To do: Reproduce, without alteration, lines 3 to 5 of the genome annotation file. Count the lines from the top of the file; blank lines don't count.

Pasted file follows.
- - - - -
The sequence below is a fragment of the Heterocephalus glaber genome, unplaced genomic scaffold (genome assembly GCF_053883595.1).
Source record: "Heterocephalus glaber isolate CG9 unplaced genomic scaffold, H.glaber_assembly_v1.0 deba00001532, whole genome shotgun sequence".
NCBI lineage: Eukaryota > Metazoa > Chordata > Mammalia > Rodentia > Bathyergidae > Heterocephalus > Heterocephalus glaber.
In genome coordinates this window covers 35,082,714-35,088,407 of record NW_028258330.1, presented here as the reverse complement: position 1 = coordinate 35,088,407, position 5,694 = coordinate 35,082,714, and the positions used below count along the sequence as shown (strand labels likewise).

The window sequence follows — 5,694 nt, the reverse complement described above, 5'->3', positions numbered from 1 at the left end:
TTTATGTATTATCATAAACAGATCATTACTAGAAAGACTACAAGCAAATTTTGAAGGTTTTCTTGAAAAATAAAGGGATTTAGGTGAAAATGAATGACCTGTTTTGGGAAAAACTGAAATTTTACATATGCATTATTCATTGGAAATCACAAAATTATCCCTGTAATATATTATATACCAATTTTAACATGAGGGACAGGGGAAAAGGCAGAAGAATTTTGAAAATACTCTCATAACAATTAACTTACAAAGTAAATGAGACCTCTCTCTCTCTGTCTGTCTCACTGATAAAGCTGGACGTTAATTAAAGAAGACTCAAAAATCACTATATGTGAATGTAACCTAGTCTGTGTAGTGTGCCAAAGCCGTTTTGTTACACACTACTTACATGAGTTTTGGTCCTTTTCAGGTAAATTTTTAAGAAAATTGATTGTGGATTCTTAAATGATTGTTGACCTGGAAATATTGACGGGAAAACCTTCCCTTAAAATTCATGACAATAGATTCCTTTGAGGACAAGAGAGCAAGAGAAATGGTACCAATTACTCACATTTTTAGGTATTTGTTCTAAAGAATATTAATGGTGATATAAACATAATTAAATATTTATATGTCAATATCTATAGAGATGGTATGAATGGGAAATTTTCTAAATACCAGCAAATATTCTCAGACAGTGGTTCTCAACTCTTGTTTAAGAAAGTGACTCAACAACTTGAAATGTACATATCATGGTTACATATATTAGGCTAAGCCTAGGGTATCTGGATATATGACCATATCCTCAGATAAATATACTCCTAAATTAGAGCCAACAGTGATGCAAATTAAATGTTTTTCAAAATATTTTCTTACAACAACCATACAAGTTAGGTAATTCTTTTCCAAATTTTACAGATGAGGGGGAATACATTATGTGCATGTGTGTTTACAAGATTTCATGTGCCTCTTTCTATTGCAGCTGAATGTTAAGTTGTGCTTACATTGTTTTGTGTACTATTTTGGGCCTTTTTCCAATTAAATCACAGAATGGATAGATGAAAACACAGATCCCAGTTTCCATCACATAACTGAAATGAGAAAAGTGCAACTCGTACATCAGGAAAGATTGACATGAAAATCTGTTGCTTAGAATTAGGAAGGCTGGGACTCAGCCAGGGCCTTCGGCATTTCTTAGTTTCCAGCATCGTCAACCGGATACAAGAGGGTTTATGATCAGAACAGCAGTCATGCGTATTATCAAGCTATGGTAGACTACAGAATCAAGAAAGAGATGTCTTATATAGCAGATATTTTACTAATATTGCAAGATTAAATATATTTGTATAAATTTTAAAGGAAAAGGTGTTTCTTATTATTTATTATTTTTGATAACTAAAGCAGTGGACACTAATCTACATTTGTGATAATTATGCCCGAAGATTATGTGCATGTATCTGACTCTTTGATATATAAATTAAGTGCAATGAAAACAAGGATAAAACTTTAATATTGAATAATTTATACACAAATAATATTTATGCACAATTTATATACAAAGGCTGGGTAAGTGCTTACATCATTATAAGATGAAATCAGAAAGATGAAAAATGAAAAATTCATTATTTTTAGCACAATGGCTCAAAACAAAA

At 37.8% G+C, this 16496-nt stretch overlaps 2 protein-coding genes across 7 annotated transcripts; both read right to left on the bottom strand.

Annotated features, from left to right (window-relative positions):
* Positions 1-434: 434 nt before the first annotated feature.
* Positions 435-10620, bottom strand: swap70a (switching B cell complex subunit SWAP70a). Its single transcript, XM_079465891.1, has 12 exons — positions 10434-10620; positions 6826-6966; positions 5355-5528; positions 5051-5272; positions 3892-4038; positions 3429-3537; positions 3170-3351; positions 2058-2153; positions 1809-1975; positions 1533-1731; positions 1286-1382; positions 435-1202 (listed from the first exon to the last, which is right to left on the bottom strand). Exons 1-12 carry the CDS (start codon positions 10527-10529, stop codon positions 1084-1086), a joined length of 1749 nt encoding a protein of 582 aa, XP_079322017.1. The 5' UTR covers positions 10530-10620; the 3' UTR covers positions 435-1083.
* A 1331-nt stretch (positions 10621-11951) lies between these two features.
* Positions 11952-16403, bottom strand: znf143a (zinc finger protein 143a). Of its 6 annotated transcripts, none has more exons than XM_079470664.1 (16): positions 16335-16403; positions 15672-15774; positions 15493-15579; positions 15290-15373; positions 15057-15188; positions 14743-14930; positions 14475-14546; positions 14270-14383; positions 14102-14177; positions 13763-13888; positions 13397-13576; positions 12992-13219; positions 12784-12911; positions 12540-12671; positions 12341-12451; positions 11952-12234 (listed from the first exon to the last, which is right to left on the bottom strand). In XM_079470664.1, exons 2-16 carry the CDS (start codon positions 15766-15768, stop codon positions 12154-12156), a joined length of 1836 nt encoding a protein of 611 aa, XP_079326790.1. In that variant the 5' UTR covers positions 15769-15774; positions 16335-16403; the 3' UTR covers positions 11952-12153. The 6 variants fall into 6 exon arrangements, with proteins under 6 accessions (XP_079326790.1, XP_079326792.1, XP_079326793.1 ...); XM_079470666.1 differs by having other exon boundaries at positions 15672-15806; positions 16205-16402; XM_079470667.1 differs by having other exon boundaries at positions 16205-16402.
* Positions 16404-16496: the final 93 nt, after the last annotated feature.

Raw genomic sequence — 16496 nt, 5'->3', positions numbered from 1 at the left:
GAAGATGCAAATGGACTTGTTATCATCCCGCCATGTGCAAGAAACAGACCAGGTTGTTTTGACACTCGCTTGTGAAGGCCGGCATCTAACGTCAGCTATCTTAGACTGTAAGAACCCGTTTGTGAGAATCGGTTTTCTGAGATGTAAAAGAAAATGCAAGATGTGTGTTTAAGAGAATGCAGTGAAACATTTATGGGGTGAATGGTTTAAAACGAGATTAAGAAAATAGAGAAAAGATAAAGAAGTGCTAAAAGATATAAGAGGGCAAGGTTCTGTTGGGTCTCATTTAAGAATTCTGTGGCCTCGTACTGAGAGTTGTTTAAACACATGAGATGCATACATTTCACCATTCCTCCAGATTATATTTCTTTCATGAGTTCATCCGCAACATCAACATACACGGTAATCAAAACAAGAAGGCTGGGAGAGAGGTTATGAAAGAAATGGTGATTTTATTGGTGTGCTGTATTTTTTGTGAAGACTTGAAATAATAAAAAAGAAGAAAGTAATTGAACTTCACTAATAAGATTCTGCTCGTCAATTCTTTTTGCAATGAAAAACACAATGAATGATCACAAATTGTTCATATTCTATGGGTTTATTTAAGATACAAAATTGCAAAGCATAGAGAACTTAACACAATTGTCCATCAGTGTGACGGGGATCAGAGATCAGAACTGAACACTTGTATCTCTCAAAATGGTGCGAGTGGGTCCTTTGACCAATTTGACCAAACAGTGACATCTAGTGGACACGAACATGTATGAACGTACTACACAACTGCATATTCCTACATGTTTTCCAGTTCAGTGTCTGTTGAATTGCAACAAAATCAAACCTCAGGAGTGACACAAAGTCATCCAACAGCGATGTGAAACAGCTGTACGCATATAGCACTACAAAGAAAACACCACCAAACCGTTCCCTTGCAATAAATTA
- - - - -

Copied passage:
NCBI lineage: Eukaryota > Metazoa > Chordata > Mammalia > Rodentia > Bathyergidae > Heterocephalus > Heterocephalus glaber.
In genome coordinates this window covers 35,082,714-35,088,407 of record NW_028258330.1, presented here as the reverse complement: position 1 = coordinate 35,088,407, position 5,694 = coordinate 35,082,714, and the positions used below count along the sequence as shown (strand labels likewise).

The window sequence follows — 5,694 nt, the reverse complement described above, 5'->3', positions numbered from 1 at the left end: